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Why Is My Dog Drooling So Much? When to Take Your Pup to the Vet

Something you should know about fluffy dogs: They need a lot of brushing. My Samoyed, Eva, hates the summer months not only because she’s hot, but because she has to endure brushing far more often than she would like. You’d think she would be used to it by now, but she always tries to wriggle away. Recently, Eva started doing something even more unusual as I pulled out tuft after tuft of her white, cloud-like fur: drooling.

Curious about why she was drooling so much during our brushing sessions, I reached out to Sarah Wooten, DVM and Pumpkin Pet Insurance Veterinary Expert, for answers.

Why is my dog drooling so much when I brush her?

In Eva’s case, unfortunately, drooling is a sign of stress. “Excessive salivation is a result of hyper stimulation from a stressor in the environment — in this case, brushing,” says Dr. Wooten.

But why does it happen? “Anxiety can also cause jaw-clenching, even in dogs, which can create excess saliva,” she explains.

Why else do dogs drool?

Aside from seeing a really delicious treat in your hand, drooling in dogs can unfortunately be a sign of a health issue. Dr. Wooten lists the following reasons your dog might drool excessively:

  • Nausea from sickness or motion sickness
  • Pain from any part of the body
  • Periodontal disease
  • Salivary gland disease
  • Esophageal problems (gastric reflux/esophagitis, esophageal foreign body, hiatal hernia, mega-esophagus)
  • Bloat
  • Neurological disease (vestibular syndrome or palsy)
  • Seizures
  • Stomach ulcers
  • Oral trauma (like a stick stuck in the gums, broken tooth, burns from chewing on an electrical cord)
  • Oral tumor
  • Heat stroke
  • Eating a toxic plant or chemical 
  • Immune-mediated disease, like pemphigus
  • Infections (rabies, spirocercosis, pythiosis, botulism, tetanus)
  • Severe liver or kidney disease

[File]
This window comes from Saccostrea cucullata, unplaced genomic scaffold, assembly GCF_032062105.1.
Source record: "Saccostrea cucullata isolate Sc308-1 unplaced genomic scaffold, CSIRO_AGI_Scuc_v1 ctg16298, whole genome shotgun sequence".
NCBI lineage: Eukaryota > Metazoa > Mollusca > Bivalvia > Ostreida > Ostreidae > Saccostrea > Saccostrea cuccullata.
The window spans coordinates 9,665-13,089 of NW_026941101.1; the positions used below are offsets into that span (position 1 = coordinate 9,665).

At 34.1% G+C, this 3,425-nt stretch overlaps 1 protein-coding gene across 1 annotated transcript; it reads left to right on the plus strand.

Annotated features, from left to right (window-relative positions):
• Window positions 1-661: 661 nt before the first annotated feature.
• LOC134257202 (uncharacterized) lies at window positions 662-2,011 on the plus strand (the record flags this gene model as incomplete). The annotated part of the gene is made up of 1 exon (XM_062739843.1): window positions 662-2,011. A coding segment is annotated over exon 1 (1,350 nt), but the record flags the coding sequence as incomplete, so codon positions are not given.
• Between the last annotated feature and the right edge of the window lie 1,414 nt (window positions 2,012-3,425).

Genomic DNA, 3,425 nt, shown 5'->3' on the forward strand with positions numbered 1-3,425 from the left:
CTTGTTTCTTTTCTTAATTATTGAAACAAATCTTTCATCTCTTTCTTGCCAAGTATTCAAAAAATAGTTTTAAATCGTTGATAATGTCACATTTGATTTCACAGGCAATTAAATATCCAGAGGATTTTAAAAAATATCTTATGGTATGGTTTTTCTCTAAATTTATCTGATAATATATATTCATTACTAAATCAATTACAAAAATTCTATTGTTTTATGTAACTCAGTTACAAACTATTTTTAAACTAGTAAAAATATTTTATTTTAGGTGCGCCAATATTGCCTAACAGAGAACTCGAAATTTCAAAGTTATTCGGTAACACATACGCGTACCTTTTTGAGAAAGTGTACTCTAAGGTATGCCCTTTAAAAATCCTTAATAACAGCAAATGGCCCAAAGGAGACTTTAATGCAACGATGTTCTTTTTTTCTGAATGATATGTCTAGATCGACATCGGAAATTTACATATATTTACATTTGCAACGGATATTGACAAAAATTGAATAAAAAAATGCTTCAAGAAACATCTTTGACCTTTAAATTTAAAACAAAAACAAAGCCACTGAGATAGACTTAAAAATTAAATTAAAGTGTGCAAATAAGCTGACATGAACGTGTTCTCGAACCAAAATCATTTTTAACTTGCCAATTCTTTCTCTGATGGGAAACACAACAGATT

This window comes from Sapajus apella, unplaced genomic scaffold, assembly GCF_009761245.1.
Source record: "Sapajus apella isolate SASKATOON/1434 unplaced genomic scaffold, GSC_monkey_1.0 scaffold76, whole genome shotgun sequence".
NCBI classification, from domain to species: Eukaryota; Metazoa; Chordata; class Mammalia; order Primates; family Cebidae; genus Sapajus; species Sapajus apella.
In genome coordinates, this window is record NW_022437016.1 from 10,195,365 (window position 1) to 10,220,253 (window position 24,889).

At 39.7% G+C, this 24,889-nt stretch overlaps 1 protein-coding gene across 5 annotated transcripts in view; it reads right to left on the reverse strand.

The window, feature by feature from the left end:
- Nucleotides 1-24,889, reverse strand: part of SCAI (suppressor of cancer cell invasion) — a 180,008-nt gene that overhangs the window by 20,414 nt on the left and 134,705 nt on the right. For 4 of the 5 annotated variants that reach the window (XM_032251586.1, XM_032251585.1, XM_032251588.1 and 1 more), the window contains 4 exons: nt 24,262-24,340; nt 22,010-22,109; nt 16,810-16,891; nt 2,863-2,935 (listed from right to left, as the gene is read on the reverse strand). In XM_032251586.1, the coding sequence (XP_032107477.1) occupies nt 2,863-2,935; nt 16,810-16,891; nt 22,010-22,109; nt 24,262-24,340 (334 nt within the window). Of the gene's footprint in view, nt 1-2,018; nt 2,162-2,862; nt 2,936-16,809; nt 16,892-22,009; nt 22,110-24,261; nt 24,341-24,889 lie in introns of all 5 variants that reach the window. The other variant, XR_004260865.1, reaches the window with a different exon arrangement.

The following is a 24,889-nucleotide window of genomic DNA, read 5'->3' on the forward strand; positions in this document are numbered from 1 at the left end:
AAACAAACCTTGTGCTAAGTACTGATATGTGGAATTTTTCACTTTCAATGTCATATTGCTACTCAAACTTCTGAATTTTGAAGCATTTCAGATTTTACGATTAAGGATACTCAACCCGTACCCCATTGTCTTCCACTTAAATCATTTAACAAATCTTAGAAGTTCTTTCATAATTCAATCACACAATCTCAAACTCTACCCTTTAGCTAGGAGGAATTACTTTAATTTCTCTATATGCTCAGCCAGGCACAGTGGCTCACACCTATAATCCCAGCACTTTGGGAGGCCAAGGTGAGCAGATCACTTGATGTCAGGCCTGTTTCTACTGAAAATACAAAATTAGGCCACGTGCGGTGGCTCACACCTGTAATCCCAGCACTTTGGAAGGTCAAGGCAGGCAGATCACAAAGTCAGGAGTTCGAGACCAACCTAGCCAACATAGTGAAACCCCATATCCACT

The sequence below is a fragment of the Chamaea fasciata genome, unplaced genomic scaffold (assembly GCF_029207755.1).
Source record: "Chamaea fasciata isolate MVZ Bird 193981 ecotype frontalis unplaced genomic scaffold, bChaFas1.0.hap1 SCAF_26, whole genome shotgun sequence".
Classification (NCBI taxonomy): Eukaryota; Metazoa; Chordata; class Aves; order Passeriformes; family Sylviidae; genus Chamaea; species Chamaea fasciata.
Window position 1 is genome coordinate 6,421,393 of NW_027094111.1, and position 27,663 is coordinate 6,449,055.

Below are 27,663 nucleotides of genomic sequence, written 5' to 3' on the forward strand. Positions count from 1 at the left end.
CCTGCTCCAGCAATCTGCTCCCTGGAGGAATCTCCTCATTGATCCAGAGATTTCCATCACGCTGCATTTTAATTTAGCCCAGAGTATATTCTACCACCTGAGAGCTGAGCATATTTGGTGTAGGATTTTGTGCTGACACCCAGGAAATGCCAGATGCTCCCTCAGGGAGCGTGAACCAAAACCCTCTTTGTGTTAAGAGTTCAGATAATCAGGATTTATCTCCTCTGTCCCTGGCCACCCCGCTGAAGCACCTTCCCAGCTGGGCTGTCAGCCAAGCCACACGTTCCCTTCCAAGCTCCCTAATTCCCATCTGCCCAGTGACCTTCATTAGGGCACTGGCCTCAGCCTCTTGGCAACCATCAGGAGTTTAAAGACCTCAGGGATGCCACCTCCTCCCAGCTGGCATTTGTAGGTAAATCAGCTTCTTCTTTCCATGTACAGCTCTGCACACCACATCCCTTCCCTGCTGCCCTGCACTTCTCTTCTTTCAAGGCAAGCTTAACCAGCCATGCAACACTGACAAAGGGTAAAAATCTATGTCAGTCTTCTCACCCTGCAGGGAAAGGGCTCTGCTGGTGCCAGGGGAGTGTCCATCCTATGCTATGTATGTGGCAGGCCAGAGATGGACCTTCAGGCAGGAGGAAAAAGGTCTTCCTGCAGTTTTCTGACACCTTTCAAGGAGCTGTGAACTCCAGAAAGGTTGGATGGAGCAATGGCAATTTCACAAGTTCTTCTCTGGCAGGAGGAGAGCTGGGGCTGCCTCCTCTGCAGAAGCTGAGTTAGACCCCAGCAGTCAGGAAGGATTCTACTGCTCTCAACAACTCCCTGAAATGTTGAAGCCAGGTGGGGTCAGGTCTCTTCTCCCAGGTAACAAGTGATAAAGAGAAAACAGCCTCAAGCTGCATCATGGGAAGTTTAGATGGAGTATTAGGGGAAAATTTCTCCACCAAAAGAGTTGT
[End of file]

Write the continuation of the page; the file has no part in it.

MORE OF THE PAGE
• Anesthesia
  • Certain medications or chemicals (caffeine, pyrethrin, ivermectin)
  • Insect or snake bite

Given the length of this list, it may be very difficult to diagnose the cause of your pup’s drooling on your own. So, call up your vet if you think there’s something wrong.

Keep in mind, of course, that some dogs naturally drool a lot because of their mouth shape. (Loose, droopy lips don’t hold in saliva very well!) Drool-y breeds include the Bulldog, Bernese Mountain Dog, Bloodhound, Great Dane, Golden Retriever, Newfoundland, Rottweiler, and Saint Bernard, among others.

At what point should you take your dog to the vet for drooling?

It’s always good to go with your gut feeling if you think your furry friend isn’t doing well. That being said, Dr. Wooten suggests visiting the vet if your dog:

  • Is drooling more than normal and it lasts for longer than a few hours
  • Drools in conjunction with any other abnormalities
  • Acts sick in any way
  • Ate something they shouldn’t have
  • Was bit by an insect or snake or has been injured in any way

Your vet will be able to examine your pup and run diagnostic tests to figure out the cause.

For dogs that drool when they’re stressed, do you have any tips on how to reduce stress?

I do my best to keep Eva out of stressful situations — but sometimes, certain stressful events need to happen (like vet visits and grooming). So, I asked Dr. Wooten what I can do to relieve some of her stress in these situations.

“Try using a lick mat covered in something delicious to distract your dog while grooming,” she says. “Keep grooming sessions short and positive, and try having multiple, short sessions during the day … Only groom small parts of your dog at a time, stop as soon as dog starts drooling, [and] stay positive and calm.”

It also helps to figure out the exact cause of drooling. For example: Does it happen when Eva sees the brush, or when I touch a specific part of her body? “Try to find out when exactly your dog starts drooling, and try to stay ‘under that trigger,’” says Dr. Wooten. “You will need to be aware of when the drooling actually starts, and stop before that happens to condition a different response in your dog. It can help to work with a canine behaviorist.”

In addition, she suggests:

  • Using over-the-counter calming supplements
  • Asking your vet for an anxiety medication
  • Follow-up grooming with play sessions and other fun things to build a positive association with brushing
  • Exercise your dog before grooming, so they are tired and mellow

Thanks to Dr. Wooten’s grooming tips, I’ve noticed that Eva is less drool-y when I take out the brush. With time, I hope that she’ll get even more comfortable with our brushing sessions!

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